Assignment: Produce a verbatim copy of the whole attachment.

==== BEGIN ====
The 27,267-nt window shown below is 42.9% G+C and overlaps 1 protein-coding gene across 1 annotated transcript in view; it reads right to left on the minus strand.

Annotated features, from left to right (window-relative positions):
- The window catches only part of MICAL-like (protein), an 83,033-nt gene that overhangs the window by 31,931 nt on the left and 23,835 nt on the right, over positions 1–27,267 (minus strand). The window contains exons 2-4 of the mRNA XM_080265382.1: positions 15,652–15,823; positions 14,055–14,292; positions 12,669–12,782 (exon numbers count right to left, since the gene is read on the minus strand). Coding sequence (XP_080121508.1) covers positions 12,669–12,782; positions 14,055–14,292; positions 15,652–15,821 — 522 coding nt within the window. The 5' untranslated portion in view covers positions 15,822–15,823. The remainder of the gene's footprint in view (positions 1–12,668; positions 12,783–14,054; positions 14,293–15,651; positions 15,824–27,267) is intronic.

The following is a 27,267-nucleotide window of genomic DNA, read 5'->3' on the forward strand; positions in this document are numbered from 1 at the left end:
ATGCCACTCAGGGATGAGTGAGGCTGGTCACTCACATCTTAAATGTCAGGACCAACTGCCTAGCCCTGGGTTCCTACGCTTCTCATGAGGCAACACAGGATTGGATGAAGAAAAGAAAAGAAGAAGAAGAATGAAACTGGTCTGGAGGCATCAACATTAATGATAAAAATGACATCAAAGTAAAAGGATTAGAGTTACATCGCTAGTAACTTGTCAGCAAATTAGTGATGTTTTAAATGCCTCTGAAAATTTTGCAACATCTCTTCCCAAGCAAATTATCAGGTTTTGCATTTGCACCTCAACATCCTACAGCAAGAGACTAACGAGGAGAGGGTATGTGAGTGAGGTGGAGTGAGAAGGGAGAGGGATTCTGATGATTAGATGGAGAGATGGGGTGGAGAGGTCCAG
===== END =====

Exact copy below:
The 27,267-nt window shown below is 42.9% G+C and overlaps 1 protein-coding gene across 1 annotated transcript in view; it reads right to left on the minus strand.

Annotated features, from left to right (window-relative positions):
- The window catches only part of MICAL-like (protein), an 83,033-nt gene that overhangs the window by 31,931 nt on the left and 23,835 nt on the right, over positions 1–27,267 (minus strand). The window contains exons 2-4 of the mRNA XM_080265382.1: positions 15,652–15,823; positions 14,055–14,292; positions 12,669–12,782 (exon numbers count right to left, since the gene is read on the minus strand). Coding sequence (XP_080121508.1) covers positions 12,669–12,782; positions 14,055–14,292; positions 15,652–15,821 — 522 coding nt within the window. The 5' untranslated portion in view covers positions 15,822–15,823. The remainder of the gene's footprint in view (positions 1–12,668; positions 12,783–14,054; positions 14,293–15,651; positions 15,824–27,267) is intronic.

The following is a 27,267-nucleotide window of genomic DNA, read 5'->3' on the forward strand; positions in this document are numbered from 1 at the left end:
ATGCCACTCAGGGATGAGTGAGGCTGGTCACTCACATCTTAAATGTCAGGACCAACTGCCTAGCCCTGGGTTCCTACGCTTCTCATGAGGCAACACAGGATTGGATGAAGAAAAGAAAAGAAGAAGAAGAATGAAACTGGTCTGGAGGCATCAACATTAATGATAAAAATGACATCAAAGTAAAAGGATTAGAGTTACATCGCTAGTAACTTGTCAGCAAATTAGTGATGTTTTAAATGCCTCTGAAAATTTTGCAACATCTCTTCCCAAGCAAATTATCAGGTTTTGCATTTGCACCTCAACATCCTACAGCAAGAGACTAACGAGGAGAGGGTATGTGAGTGAGGTGGAGTGAGAAGGGAGAGGGATTCTGATGATTAGATGGAGAGATGGGGTGGAGAGGTCCAG